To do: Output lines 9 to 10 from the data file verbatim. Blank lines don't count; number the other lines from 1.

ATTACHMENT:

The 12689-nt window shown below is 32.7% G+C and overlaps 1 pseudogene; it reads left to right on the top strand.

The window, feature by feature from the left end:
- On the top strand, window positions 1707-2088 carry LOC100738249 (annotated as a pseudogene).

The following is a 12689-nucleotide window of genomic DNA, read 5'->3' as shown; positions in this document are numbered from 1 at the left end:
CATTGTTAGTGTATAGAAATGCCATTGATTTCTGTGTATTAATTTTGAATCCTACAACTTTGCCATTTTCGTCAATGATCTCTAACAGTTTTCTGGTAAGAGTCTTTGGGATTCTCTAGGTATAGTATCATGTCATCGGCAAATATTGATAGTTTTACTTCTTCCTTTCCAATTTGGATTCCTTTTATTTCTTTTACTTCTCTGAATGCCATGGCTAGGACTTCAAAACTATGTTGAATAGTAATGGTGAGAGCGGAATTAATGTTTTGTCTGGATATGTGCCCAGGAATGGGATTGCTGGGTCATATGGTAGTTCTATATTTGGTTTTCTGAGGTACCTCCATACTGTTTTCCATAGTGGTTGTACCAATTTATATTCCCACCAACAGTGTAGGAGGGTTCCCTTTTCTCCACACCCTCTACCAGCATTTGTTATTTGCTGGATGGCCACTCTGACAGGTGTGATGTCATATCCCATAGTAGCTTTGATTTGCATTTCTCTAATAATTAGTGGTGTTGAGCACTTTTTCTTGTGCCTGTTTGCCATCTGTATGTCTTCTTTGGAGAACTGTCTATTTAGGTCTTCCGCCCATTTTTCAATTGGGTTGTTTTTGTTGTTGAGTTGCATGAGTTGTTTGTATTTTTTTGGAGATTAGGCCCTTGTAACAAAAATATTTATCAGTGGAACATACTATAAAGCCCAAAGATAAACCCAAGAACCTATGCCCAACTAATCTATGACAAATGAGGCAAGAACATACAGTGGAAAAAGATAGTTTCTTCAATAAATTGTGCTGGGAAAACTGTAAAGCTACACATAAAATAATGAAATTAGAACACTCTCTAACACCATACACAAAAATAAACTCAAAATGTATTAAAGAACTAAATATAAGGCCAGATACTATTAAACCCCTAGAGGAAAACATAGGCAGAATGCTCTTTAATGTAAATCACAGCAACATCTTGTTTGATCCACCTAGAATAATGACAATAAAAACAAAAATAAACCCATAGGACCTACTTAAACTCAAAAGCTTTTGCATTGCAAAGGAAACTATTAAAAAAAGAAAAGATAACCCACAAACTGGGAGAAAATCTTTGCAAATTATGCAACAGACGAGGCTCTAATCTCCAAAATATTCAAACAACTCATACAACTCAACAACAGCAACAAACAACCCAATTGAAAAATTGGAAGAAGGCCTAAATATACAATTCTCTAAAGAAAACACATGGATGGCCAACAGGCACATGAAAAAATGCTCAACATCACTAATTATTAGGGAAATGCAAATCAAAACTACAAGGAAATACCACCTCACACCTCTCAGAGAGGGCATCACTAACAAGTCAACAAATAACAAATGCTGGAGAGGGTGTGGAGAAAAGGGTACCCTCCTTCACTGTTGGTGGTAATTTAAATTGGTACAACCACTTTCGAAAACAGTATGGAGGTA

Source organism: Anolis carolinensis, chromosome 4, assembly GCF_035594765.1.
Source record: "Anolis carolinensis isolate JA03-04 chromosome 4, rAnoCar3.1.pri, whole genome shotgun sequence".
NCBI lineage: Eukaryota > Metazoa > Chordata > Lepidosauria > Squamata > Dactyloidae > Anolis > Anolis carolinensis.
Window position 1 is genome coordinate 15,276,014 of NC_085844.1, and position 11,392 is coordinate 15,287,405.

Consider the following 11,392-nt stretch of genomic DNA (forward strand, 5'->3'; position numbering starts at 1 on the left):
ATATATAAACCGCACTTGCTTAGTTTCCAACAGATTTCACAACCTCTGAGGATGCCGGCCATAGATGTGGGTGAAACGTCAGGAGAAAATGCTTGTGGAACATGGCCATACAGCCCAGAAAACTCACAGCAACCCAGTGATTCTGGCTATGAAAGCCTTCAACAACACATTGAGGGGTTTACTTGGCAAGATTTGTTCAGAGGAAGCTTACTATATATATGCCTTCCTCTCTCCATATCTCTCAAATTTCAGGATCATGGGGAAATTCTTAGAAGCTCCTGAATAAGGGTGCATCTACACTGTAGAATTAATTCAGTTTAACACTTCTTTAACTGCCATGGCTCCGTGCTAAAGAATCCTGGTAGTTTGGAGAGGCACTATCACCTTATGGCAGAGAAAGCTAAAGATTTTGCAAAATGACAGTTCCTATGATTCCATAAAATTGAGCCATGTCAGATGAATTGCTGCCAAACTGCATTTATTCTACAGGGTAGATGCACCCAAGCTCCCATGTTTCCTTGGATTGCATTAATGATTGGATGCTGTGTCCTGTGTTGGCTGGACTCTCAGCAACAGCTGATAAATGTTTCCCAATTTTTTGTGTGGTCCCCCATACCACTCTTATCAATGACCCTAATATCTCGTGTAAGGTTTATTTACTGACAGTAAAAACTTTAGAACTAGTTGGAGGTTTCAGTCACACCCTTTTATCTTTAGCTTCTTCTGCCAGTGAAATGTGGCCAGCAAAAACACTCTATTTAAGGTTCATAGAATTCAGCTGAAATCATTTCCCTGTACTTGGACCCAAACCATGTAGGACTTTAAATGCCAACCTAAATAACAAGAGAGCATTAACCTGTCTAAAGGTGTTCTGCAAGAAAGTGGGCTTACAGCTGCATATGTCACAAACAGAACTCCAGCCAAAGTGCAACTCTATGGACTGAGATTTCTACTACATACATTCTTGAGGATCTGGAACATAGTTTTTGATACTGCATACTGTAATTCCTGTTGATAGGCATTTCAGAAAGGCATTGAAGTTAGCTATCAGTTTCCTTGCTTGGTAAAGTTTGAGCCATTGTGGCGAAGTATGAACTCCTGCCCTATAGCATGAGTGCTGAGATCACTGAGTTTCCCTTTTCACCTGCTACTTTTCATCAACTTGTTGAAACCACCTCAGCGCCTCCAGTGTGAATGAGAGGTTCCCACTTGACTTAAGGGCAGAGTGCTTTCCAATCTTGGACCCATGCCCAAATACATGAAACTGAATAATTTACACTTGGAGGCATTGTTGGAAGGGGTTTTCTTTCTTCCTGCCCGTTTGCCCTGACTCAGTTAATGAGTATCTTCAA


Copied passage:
Window position 1 is genome coordinate 15,276,014 of NC_085844.1, and position 11,392 is coordinate 15,287,405.

Consider the following 11,392-nt stretch of genomic DNA (forward strand, 5'->3'; position numbering starts at 1 on the left):